Compliance is a prevalent concern for all businesses due to the ever increasing number of regulations that must be met. One aspect of “compliance” for business entities involves filing informational reports in states where the company is doing business. Most states require registered entities to file a yearly/periodic informational report in order to maintain good standing and remain compliant with the state.
It seems simple enough, however, since each state has different requirements, companies that operate in all or many states can find it challenging to understand and keep track of what they have to do. Hopefully, the answers to the frequently asked questions below will help to clarify some of the variations and exceptions in how annual/periodic reports are handled across the country.
Do all states call these required informational filings “annual reports”?
No, there is a lot of variation in how each state refers to this required filing. For example, in Connecticut, Idaho and many other states, this report is referred to as an “Annual Report”, while in California it is called a “Statement of Information”. Below is a list of some of the commonly used names across the nation:
- Business Renewal
- Annual Report
- Annual Renewal
- Annual List
- Statement of Information
- Business Entity Report
- Periodic Report
- Annual Registration
Is the solicitation I received legitimate?
The different names for the informational reports in each state are confusing enough, but add to it the fact that there are companies who purposefully confuse you further. These companies mail notices that look official and offer to provide, for a fee, services that either are not required in the state where the entity is registered or that you can easily handle yourself at no cost. (More information on how to recognize these kinds of solicitations.)
Do all states require an annual/periodic report filing?
An informational report is generally, but not always, required for every entity type in most jurisdictions. Some states may require reporting for corporations, but not limited liability companies or other entity types and vice versa. For example:
- In Ohio, foreign and domestic limited liability partnerships are required to file biennially, while a foreign professional corporation is not required to file and a domestic corporation is required to file. Nonprofits are required to file every five years. Corporations and limited liability companies are not required to file a periodic report.
- Arizona, Missouri, New Mexico and South Carolina all require corporations to file periodically, but limited liability companies are not required to file at all.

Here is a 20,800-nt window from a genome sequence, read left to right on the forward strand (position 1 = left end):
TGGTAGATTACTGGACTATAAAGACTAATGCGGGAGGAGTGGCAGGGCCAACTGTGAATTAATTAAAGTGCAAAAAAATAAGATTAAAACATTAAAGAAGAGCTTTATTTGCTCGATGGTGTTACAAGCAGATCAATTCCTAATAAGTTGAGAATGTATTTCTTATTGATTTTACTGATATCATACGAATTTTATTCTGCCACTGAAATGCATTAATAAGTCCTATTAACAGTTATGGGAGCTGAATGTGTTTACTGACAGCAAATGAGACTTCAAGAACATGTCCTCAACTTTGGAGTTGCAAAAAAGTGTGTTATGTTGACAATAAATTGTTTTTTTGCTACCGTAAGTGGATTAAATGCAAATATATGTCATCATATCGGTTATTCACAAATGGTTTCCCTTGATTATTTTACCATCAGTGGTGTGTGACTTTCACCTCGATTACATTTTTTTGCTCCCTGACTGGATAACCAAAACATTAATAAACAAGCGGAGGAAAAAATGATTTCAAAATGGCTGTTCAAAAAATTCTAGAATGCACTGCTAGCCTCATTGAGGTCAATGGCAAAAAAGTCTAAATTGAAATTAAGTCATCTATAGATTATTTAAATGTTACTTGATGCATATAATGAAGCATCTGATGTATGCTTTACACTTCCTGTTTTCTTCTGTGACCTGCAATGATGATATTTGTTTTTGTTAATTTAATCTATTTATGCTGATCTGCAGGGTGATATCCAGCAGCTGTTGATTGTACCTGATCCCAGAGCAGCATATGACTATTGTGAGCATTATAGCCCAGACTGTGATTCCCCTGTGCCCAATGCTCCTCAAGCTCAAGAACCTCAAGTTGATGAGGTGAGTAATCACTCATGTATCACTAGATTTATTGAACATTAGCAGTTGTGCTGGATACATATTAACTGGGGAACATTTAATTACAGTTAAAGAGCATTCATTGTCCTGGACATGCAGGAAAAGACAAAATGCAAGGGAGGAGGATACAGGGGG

It is important to thoroughly review each state’s statutory requirement based on the type of entity and whether it was domestically formed or foreign qualified in the specific state.
What information is required when I file an informational report?
While each state’s annual/periodic information report may be different, there is basic information that is required in most states. Common questions that are asked on the majority of information reports for the different states include:
- Where is the entity’s principal place of business?
- What is the name and address of at least one officer (member/manager, if an LLC) for this entity?*
- What is the name and address of at least one director for this entity?
- What is the name of someone who is authorized to complete and/or file this report on behalf of the entity?
- What is the nature of company’s business?
*Some states do require the listing of multiple, and sometimes very specific, officer titles on the annual information reports. Below are a few examples, but this does not include every possible scenario:
- For corporations, California requires the names of the CEO (or equivalent), Secretary (or equivalent) and CFO (or equivalent) to be listed on the annual report.
- Oregon corporations must list a President and Secretary on the annual report.
- New York corporations must list the CEO on the biennial report.
When are my company’s informational reports due?
Individual state statues govern and regulate the varying due dates for these informational reports within each state. These due dates vary widely from state to state and can also be based on the type of entity. States calculate these due dates differently. Some commonly use the anniversary date of the entity’s formation or qualification or the last day of the entity’s anniversary month. Some states, such as Minnesota, have all Annual Renewal Reports due on the same day (12/31) each year for all entity types (corporations, limited liability companies, etc.). Some states use other criteria, such as the entity’s fiscal year end.